GUERILLA GUIDE TO THE MUSIC BUSINESS
OF NEGOTIATING A RECORD CONTRACT, THE MUSICIAN'S GUIDE TO UNDERSTANDING
AND AVOIDING SNEAKY LAWYER TRICKS
(RHYTHM & BUSINESS): THE POLITICAL ECONOMY OF BLACK MUSIC
by Willard Manus
Here are three books for all those who are in--or wannabee in- -the
THE GUERILLA GUIDE TO THE MUSIC BUSINESS by Sarah
Davies and Dave Laing, published by Continuum, 448 pp, $29.95 ppbk, looks
at just about every aspect of the music business from the inside. As the
authors say, "It is a book for the independently minded player, D.J.,
music business person, a book that we hope will help you enjoy what you
do, avoid too many pitfalls and, yes, maybe even help you have a hit along
the way.,,,One of our main aims is to help you decide when or whether you
need the services of a manager, lawyer, accountant, agent, record label
publisher, and so on. We do this ...through interviews with experienced
music business professionals, from both sides of the Atlantic. In our interviews
these professionals give you advice on the pros and cons of 'going it alone'
in the music business."
A sample passage, On Running a Record Label: "The first rule of thumb
is to identify your market. This doesn't, however, mean that you shouldn't
identify your market and not ask yourself, 'Who do I think is going to
buy my records?' and 'Do these people exist and are they accessible as
a group?' This isn't as daunting as it sounds. You may be a rock band
and decide to put out your own records. You've discovered that 150 people
go to a certain pub every Saturday. You've found out from the musicians
who play there that they play in twelve similar pubs. Do your sums and
you'll discover that you've actually got a potential buying public of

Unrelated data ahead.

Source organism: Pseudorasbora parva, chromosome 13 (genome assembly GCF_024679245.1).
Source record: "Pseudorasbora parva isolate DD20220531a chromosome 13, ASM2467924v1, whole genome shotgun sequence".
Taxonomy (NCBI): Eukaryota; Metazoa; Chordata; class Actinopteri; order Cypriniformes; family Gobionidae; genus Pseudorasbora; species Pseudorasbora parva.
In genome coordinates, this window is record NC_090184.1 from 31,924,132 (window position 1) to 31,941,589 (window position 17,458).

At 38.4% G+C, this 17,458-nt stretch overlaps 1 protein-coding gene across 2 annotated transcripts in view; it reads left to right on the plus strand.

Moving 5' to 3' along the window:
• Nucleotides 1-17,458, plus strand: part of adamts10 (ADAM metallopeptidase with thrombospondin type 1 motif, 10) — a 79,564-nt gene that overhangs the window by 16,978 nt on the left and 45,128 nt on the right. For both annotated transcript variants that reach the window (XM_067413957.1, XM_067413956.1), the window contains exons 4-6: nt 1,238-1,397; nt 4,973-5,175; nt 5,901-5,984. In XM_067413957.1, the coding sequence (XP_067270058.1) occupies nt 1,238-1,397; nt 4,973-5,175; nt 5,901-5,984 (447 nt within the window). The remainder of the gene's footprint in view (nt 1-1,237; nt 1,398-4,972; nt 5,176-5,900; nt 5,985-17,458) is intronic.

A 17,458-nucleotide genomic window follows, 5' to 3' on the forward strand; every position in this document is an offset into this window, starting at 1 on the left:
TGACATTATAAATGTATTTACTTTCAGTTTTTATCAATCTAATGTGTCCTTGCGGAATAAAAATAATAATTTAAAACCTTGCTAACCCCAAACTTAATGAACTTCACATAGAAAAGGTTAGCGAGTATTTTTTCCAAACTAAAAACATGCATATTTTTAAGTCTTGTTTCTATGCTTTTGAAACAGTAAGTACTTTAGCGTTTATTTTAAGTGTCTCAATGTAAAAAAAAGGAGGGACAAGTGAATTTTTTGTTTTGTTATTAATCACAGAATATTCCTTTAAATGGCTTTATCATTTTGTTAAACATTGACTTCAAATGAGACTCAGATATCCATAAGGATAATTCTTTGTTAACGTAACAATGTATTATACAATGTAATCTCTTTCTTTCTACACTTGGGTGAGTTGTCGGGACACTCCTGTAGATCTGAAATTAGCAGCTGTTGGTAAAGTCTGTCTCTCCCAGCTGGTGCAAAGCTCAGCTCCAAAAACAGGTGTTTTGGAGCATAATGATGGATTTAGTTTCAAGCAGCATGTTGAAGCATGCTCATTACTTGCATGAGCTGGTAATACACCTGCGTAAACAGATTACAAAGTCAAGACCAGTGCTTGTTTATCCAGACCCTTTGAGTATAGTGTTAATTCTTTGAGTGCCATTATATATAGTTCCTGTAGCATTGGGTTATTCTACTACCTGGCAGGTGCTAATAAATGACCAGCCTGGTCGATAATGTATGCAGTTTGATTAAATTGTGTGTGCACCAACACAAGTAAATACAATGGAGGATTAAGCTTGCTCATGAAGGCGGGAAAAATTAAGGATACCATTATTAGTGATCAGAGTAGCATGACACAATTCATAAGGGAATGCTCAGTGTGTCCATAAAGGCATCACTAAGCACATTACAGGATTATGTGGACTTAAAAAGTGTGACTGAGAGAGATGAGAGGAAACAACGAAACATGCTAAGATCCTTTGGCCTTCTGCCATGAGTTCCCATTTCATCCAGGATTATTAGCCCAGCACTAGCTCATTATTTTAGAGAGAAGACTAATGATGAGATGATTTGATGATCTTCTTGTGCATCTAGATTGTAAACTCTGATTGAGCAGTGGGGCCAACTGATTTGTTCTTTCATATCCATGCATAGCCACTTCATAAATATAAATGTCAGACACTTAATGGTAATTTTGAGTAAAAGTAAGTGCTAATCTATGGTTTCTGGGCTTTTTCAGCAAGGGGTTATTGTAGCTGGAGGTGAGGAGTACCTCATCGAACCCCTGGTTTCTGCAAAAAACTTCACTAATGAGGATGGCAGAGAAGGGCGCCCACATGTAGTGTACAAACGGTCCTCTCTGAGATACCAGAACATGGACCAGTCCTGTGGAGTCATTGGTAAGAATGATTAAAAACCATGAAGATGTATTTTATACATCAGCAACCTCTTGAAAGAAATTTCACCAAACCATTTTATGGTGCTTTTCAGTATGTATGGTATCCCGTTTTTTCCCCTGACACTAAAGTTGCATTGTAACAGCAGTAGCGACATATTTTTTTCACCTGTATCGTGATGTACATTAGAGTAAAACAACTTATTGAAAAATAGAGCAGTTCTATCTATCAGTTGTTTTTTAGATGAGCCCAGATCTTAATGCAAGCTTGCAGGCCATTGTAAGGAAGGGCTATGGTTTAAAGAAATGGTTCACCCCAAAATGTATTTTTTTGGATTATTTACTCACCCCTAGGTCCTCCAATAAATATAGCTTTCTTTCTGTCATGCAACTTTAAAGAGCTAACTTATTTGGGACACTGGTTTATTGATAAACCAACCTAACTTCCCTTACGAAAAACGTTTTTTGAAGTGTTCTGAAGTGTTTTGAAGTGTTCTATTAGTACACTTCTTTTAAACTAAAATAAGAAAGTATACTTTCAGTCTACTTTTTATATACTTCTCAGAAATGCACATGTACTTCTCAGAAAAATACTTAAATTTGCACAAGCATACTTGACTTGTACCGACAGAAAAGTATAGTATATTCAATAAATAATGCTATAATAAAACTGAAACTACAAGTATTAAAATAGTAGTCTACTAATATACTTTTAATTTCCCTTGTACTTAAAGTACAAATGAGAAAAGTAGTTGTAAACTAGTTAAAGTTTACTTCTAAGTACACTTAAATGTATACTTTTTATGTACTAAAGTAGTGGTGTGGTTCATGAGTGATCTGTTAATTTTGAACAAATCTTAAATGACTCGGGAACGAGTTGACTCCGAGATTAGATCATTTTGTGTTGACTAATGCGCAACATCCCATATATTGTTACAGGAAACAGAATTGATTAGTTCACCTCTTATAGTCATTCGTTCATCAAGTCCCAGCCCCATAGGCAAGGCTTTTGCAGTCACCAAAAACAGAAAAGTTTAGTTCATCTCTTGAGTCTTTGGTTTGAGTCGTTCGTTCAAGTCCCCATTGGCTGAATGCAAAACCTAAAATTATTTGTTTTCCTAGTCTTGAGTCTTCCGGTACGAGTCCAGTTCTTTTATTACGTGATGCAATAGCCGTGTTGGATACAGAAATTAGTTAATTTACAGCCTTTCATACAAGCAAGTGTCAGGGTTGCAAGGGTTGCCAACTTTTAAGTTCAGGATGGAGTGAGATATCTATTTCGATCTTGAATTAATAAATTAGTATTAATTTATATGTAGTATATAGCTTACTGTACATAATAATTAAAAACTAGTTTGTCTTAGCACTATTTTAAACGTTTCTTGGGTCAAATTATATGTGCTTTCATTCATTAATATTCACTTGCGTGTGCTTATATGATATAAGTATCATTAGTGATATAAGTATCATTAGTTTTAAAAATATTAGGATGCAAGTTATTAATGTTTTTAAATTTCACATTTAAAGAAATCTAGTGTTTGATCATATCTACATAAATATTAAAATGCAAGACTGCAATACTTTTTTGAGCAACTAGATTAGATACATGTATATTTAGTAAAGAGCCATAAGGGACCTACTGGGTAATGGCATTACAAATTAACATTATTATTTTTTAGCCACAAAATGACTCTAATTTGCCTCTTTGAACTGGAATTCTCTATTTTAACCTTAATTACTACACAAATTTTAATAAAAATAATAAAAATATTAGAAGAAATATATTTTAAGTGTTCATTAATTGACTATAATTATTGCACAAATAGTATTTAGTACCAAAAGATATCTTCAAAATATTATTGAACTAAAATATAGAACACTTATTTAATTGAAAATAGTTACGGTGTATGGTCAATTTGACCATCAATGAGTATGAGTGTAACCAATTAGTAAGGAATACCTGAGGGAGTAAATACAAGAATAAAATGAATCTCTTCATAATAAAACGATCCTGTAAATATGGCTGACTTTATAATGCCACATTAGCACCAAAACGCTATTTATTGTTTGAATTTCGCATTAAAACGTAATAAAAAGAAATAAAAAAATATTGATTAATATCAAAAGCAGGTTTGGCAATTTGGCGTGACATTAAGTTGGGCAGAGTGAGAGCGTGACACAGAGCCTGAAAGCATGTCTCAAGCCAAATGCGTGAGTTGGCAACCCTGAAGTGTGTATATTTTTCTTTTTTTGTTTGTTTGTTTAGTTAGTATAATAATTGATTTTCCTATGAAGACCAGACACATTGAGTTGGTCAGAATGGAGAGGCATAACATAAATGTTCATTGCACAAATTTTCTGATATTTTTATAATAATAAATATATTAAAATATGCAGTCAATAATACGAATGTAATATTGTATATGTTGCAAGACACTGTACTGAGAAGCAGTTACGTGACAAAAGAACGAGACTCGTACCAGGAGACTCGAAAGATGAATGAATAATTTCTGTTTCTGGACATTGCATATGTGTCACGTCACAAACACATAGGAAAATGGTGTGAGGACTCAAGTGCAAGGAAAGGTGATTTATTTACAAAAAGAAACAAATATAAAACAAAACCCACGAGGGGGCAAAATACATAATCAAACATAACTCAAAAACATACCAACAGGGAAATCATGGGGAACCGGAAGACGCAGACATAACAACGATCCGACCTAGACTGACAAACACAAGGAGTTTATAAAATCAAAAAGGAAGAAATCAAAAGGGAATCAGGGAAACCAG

a couple of thousand people reasonably local to you. They won't all buy
the record--if they did, you'd have a mildly successful first release--but
some will buy it and play it to their friends, and if the record's good
the word will spread and the next record should do better, and so on."
SECRETS OF NEGOTIATING A RECORD CONTRACT, THE MUSICIAN'S
GUIDE TO UNDERSTANDING AND AVOIDING SNEAKY LAWYER TRICKS, by Moses Avalon,
Backbeat Books, 305 pages, $22.95 pbk. As the publisher says, "This
is a streetwise guide to deciphering music recording agreements crafted
by today's top major label lawyers. To help you out-maneuver treacherous
loopholes, hidden agendas and other contractual land mines that drain
your earnings, Secrets exposes-- once and for all--the sneaky, multi-layered
language that lawyers use."
Sample passage on How to Negotiate: "Until you prove yourself, this
will be a tough battle. What you should try to negotiate is the aggregate.
That is the total amount that the label agrees to reimburse you for tour
costs. Try to get it not recoupable. (Hey, it's worth a try). Indie labels
will budge more on this than m,ajors, in my experience. 50% recoupable
for a new act is not unheard of."
R&B (RHYTHM & BUSINESS): THE POLITICAL ECONOMY
OF BLACK MUSIC, edited by Norman Kelley, with contributions from hip-hop
luminary Chuck D., Courtney Love, Danny Goldberg and others. Akashic Books,
334 pages, $24.95 hdbnd. This "is the first anthology that explores
economic relationship between black music and the record industry...it's
really about black economic development--or lack thereof. Most books that
focus on black music tend to look at the content or form of the music,
but curiously neglect its economic aspects."
Sample passage: "It is the contention of this essay that black music
operates within a 'structure of stealing' that dates back to the time
when the ancestors of today's African-Americans began arriving in this
country as slaves...The structure of stealing that has evolved since the
slavery period has allowed both whites and blacks to ignore the critical
roles of black music and black labor in the American music industry."
like this are to be found on every page of this hard-hitting, gutsy and